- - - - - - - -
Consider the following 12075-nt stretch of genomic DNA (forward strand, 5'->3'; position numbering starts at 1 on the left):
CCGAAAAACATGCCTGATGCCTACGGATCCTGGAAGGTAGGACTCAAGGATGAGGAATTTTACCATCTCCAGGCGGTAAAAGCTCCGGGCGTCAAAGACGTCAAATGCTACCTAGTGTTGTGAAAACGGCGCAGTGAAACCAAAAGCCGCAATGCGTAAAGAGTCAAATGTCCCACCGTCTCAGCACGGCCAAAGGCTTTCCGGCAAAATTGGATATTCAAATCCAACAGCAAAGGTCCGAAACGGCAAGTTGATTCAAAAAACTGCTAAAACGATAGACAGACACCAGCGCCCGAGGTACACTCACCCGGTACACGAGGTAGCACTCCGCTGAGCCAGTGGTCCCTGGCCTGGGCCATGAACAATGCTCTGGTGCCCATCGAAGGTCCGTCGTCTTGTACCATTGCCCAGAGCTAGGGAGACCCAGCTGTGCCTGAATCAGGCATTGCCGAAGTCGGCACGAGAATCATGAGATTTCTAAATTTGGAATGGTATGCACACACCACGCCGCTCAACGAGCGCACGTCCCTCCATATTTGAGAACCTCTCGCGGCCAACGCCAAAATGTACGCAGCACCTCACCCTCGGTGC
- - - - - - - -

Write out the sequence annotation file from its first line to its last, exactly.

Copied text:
Consider the following 12075-nt stretch of genomic DNA (forward strand, 5'->3'; position numbering starts at 1 on the left):
CCGAAAAACATGCCTGATGCCTACGGATCCTGGAAGGTAGGACTCAAGGATGAGGAATTTTACCATCTCCAGGCGGTAAAAGCTCCGGGCGTCAAAGACGTCAAATGCTACCTAGTGTTGTGAAAACGGCGCAGTGAAACCAAAAGCCGCAATGCGTAAAGAGTCAAATGTCCCACCGTCTCAGCACGGCCAAAGGCTTTCCGGCAAAATTGGATATTCAAATCCAACAGCAAAGGTCCGAAACGGCAAGTTGATTCAAAAAACTGCTAAAACGATAGACAGACACCAGCGCCCGAGGTACACTCACCCGGTACACGAGGTAGCACTCCGCTGAGCCAGTGGTCCCTGGCCTGGGCCATGAACAATGCTCTGGTGCCCATCGAAGGTCCGTCGTCTTGTACCATTGCCCAGAGCTAGGGAGACCCAGCTGTGCCTGAATCAGGCATTGCCGAAGTCGGCACGAGAATCATGAGATTTCTAAATTTGGAATGGTATGCACACACCACGCCGCTCAACGAGCGCACGTCCCTCCATATTTGAGAACCTCTCGCGGCCAACGCCAAAATGTACGCAGCACCTCACCCTCGGTGC